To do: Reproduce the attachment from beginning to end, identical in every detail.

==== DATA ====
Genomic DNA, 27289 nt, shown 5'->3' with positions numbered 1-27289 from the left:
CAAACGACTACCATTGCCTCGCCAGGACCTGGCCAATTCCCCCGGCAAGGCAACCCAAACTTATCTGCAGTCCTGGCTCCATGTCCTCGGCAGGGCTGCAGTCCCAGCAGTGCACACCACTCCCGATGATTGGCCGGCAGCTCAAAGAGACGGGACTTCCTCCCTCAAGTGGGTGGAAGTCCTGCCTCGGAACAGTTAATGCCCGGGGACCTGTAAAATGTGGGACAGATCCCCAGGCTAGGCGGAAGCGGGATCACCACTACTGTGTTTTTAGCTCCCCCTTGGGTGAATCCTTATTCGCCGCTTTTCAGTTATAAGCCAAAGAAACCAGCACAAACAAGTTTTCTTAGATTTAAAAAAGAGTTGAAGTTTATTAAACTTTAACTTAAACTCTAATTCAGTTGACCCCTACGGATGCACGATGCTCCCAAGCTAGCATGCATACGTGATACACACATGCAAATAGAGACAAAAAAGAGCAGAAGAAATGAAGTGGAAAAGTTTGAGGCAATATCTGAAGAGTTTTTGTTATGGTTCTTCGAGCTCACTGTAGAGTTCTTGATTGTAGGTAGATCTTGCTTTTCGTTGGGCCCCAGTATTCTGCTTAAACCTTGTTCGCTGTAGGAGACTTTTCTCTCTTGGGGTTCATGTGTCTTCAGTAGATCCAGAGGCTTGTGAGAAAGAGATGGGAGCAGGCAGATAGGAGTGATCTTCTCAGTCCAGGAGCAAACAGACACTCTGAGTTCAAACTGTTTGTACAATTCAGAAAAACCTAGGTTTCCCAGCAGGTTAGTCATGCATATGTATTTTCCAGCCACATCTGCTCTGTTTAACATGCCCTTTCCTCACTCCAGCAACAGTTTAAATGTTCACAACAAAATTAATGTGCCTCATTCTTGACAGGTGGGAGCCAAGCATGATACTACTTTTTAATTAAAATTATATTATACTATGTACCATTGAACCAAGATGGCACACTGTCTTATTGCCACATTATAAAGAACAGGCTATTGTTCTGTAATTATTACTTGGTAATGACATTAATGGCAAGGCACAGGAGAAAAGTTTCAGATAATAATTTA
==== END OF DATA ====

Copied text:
Genomic DNA, 27289 nt, shown 5'->3' with positions numbered 1-27289 from the left:
CAAACGACTACCATTGCCTCGCCAGGACCTGGCCAATTCCCCCGGCAAGGCAACCCAAACTTATCTGCAGTCCTGGCTCCATGTCCTCGGCAGGGCTGCAGTCCCAGCAGTGCACACCACTCCCGATGATTGGCCGGCAGCTCAAAGAGACGGGACTTCCTCCCTCAAGTGGGTGGAAGTCCTGCCTCGGAACAGTTAATGCCCGGGGACCTGTAAAATGTGGGACAGATCCCCAGGCTAGGCGGAAGCGGGATCACCACTACTGTGTTTTTAGCTCCCCCTTGGGTGAATCCTTATTCGCCGCTTTTCAGTTATAAGCCAAAGAAACCAGCACAAACAAGTTTTCTTAGATTTAAAAAAGAGTTGAAGTTTATTAAACTTTAACTTAAACTCTAATTCAGTTGACCCCTACGGATGCACGATGCTCCCAAGCTAGCATGCATACGTGATACACACATGCAAATAGAGACAAAAAAGAGCAGAAGAAATGAAGTGGAAAAGTTTGAGGCAATATCTGAAGAGTTTTTGTTATGGTTCTTCGAGCTCACTGTAGAGTTCTTGATTGTAGGTAGATCTTGCTTTTCGTTGGGCCCCAGTATTCTGCTTAAACCTTGTTCGCTGTAGGAGACTTTTCTCTCTTGGGGTTCATGTGTCTTCAGTAGATCCAGAGGCTTGTGAGAAAGAGATGGGAGCAGGCAGATAGGAGTGATCTTCTCAGTCCAGGAGCAAACAGACACTCTGAGTTCAAACTGTTTGTACAATTCAGAAAAACCTAGGTTTCCCAGCAGGTTAGTCATGCATATGTATTTTCCAGCCACATCTGCTCTGTTTAACATGCCCTTTCCTCACTCCAGCAACAGTTTAAATGTTCACAACAAAATTAATGTGCCTCATTCTTGACAGGTGGGAGCCAAGCATGATACTACTTTTTAATTAAAATTATATTATACTATGTACCATTGAACCAAGATGGCACACTGTCTTATTGCCACATTATAAAGAACAGGCTATTGTTCTGTAATTATTACTTGGTAATGACATTAATGGCAAGGCACAGGAGAAAAGTTTCAGATAATAATTTA